Saturday, July 28, 2012
Gasp! It is time for Theoretical Weekends at Scission. How about something a little different, a lot shorter then normal, a lot more clear than normal, a little more history, and a book review to boot. Actually, the review seemed so interesting to me that I just purchased the book on line.
What the hell, I present you the following from CounterFire. I even threw in the comments for fun.
Thursday, July 26, 2012
Welcome to the Olympics brought to you partially buy Union Carbide and Dow Chemical.
Let's see, why does that Union Carbide name ring a bell? Oh yeah, they're the folks who killed thousands of Indians at Bhopal back when, aren't they?
The survivors don't want you to forget what happened and they don't want you to forget that Dow has yet to meet its responsibility to the dead and to the survivors. They don't want yu to forget those thousands who died in hideous ways. They don't want you to forget the corporate kingpins who never went to jail. They don't want you to forget the Empire that didn't care. They don't want you to forget that this sort of crap goes on everyday somewhere out there. They don't want you to forget that a year long attempt to convince the Olympic bosses to drop Dow failed.
The Bhopal Medical Appeal reminds us:
Dow Chemical’s Olympic sponsorship legitimises its abnegation of responsibility for the health and wellbeing of Bhopal, thereby perpetuating the denial of basic rights to thousands of suffering people.
We celebrate the Olympics, their ancient sanctity and nobility of spirit. We salute the Games that unite us all in delight at the health, strength, beauty and grace of the young contestants from around the world. All of these things the association with Dow therefore debases and disgraces.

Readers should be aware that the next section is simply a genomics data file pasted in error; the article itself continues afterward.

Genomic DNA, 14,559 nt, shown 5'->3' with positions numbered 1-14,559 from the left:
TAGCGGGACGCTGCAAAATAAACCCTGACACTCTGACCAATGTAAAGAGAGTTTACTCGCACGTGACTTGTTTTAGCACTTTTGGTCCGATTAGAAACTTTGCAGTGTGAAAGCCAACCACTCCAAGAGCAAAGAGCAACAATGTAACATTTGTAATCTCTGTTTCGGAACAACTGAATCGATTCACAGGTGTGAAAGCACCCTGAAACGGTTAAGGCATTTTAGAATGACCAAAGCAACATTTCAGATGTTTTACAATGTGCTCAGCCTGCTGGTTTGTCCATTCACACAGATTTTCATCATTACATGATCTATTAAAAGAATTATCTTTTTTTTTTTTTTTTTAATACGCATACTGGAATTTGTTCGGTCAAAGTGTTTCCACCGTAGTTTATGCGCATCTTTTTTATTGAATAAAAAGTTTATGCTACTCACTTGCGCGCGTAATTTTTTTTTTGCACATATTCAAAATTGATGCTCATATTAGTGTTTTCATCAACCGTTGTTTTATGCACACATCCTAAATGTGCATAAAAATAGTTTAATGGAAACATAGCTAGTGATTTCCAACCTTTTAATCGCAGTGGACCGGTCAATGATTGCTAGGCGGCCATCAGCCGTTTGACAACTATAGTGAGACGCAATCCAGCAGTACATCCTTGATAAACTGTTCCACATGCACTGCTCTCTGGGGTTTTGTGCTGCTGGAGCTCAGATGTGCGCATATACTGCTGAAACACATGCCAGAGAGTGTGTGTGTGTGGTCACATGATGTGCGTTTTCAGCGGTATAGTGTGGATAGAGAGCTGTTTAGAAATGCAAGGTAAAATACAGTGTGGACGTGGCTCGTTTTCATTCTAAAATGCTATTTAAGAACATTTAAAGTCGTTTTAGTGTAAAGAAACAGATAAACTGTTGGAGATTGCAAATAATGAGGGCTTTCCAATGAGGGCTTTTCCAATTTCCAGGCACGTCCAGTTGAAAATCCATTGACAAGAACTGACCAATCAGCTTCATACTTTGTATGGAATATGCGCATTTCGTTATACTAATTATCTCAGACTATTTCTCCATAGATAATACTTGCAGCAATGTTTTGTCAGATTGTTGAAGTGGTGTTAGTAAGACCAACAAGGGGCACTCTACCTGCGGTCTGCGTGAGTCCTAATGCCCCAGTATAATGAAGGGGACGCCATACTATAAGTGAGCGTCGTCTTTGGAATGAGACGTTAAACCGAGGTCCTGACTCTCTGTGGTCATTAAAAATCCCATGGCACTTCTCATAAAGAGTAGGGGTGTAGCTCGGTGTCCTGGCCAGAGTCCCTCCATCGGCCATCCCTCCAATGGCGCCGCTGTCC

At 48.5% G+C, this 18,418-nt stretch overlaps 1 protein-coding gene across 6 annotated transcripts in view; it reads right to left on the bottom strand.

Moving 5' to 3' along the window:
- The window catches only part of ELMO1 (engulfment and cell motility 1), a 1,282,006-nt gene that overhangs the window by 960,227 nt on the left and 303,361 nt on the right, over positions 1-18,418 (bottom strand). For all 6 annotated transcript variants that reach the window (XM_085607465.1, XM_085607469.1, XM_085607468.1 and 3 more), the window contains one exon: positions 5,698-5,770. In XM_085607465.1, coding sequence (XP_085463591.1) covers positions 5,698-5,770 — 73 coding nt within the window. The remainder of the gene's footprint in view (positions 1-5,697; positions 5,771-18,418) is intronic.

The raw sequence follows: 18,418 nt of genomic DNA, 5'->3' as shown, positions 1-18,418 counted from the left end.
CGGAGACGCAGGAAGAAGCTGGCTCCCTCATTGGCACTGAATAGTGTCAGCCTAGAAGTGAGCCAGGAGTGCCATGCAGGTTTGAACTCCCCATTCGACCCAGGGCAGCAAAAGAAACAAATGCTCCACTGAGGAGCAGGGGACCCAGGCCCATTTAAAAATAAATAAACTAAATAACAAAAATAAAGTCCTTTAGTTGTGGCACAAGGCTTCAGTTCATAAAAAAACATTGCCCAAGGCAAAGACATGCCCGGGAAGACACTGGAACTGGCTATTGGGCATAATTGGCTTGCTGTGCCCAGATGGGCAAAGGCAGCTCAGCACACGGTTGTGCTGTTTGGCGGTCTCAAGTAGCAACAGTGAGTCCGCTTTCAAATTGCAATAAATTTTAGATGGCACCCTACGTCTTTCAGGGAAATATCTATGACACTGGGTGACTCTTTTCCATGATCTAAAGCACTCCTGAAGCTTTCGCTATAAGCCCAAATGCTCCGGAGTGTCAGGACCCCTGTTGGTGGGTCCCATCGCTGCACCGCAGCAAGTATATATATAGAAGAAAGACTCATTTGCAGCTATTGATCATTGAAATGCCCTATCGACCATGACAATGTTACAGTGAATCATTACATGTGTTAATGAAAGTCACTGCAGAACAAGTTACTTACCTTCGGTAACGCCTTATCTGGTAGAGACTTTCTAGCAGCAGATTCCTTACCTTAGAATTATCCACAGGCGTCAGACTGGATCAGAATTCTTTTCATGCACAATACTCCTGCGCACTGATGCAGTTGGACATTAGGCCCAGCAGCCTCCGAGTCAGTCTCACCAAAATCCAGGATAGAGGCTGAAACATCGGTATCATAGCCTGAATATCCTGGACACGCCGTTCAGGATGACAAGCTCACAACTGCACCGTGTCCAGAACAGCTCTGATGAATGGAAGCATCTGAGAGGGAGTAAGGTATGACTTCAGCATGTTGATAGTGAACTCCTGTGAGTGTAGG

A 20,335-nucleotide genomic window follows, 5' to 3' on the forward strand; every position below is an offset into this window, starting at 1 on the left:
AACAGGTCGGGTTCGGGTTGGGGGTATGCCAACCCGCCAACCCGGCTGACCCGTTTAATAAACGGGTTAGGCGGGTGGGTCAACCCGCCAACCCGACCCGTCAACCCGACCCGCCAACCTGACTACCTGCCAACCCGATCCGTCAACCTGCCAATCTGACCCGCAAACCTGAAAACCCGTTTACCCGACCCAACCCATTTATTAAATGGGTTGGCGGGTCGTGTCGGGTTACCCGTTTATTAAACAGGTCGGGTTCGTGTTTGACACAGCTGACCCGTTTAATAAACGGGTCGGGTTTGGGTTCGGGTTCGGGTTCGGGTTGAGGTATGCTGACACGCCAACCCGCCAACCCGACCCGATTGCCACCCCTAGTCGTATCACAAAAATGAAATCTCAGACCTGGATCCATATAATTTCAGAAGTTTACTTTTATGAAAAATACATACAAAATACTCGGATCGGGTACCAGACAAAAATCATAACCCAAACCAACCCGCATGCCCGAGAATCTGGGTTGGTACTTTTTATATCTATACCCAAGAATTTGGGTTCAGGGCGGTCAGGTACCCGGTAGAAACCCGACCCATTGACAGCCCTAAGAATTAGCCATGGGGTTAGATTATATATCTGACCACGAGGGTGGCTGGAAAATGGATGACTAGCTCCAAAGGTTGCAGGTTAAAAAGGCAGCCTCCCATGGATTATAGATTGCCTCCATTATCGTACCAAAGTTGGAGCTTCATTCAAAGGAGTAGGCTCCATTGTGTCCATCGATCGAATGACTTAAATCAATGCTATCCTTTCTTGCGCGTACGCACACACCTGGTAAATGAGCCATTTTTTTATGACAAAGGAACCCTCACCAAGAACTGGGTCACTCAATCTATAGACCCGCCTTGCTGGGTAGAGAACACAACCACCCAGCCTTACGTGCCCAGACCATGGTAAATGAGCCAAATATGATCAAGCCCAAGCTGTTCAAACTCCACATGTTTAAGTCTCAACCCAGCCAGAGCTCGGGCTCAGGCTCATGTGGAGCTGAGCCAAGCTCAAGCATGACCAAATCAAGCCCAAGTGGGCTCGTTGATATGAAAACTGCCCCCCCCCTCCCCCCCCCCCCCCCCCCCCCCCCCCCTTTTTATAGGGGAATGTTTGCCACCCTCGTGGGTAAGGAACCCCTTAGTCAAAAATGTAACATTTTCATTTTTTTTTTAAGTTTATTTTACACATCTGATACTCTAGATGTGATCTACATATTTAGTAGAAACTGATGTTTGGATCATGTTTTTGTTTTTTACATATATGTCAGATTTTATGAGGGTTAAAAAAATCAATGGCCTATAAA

With the theme “From East India Company to The Dow Chemical Company”, the opening ceremony will draw attention to the many famines caused by British rule over India, the mass hanging in the wake of the first battle for Indian independence in 1857, the massacre at Jalianwala Baug in 1919 and the support extended by the British Prime Minister to the Dow Chemical Company.
The Bhopal Medical Appeal joined five other organizations joined together to organize the "Bhopal special Olympics" which was held the day before the opening of the London Olympics. Taking part in this special Olympics are children born with disabilities due to the poisoning by Union Carbide. The poisoning by the way has not ended.
The special Olympics protest games featured children like Zehara Javed who won the crab walking competition as the only girl entered in that even.
The Times of India takes up the story:
Zehra's father Mohd Javed is a victim of gas tragedy. "He was severely affected after the MIC exposure. Consequently, his eyes and kidney were badly affected," Javed's wife Noosrat Jehan said with tears rolled down her eyes.
Zehra is a second generation gas victim with congenital physical problems. "After her birth, we came to know that she could not speak and her one leg was not developed. Later, we got to know that it was just because of the ill-effects of the gas that she got from her father," Noosrat said recounting her woes.
Noosrat said: "With our participation, my family and I wanted to protest against the Dow Chemicals. We can't accept that the company which should own the legacy of the Union Carbide has been supported by the international Olympic Committee ( IOC)."
Referring to the participants like Zehra, Rachna Dhingra, one of the organizers, said, "This is what we wanted to convey to the London Olympics organisers that despite facing odds in the life, even small kids affected from gas would keep protesting the decision of taking sponsorships from Dow chemicals."
The following is from AFP.
"The children are born like this because of the gas," said Kesar Bai, a 45-year-old mother from a slum near the plant who believes that the disaster and its lingering impact caused her son Pratap's severe cerebral palsy.